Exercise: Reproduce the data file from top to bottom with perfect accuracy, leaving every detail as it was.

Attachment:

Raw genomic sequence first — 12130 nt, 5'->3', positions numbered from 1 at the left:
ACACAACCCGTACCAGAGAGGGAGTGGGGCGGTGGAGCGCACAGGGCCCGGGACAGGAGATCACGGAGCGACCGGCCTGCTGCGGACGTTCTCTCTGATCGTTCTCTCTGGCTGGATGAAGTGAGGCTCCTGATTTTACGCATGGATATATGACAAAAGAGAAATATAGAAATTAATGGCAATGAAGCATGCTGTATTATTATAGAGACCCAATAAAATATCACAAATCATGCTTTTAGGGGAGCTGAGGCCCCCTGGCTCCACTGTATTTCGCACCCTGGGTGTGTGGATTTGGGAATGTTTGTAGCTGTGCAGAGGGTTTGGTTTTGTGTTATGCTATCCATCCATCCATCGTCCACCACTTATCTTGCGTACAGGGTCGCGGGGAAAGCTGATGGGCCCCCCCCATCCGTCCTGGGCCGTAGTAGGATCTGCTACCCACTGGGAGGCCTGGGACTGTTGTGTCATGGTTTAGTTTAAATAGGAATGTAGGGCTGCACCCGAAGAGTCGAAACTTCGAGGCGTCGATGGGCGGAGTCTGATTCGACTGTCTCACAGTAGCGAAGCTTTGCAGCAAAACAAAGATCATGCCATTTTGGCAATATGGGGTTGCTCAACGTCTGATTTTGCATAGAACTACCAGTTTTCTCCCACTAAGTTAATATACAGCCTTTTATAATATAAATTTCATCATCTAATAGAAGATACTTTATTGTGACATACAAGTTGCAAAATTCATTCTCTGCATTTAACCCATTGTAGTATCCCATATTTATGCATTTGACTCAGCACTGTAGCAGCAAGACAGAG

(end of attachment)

Raw genomic sequence first — 12130 nt, 5'->3', positions numbered from 1 at the left:
ACACAACCCGTACCAGAGAGGGAGTGGGGCGGTGGAGCGCACAGGGCCCGGGACAGGAGATCACGGAGCGACCGGCCTGCTGCGGACGTTCTCTCTGATCGTTCTCTCTGGCTGGATGAAGTGAGGCTCCTGATTTTACGCATGGATATATGACAAAAGAGAAATATAGAAATTAATGGCAATGAAGCATGCTGTATTATTATAGAGACCCAATAAAATATCACAAATCATGCTTTTAGGGGAGCTGAGGCCCCCTGGCTCCACTGTATTTCGCACCCTGGGTGTGTGGATTTGGGAATGTTTGTAGCTGTGCAGAGGGTTTGGTTTTGTGTTATGCTATCCATCCATCCATCGTCCACCACTTATCTTGCGTACAGGGTCGCGGGGAAAGCTGATGGGCCCCCCCCATCCGTCCTGGGCCGTAGTAGGATCTGCTACCCACTGGGAGGCCTGGGACTGTTGTGTCATGGTTTAGTTTAAATAGGAATGTAGGGCTGCACCCGAAGAGTCGAAACTTCGAGGCGTCGATGGGCGGAGTCTGATTCGACTGTCTCACAGTAGCGAAGCTTTGCAGCAAAACAAAGATCATGCCATTTTGGCAATATGGGGTTGCTCAACGTCTGATTTTGCATAGAACTACCAGTTTTCTCCCACTAAGTTAATATACAGCCTTTTATAATATAAATTTCATCATCTAATAGAAGATACTTTATTGTGACATACAAGTTGCAAAATTCATTCTCTGCATTTAACCCATTGTAGTATCCCATATTTATGCATTTGACTCAGCACTGTAGCAGCAAGACAGAG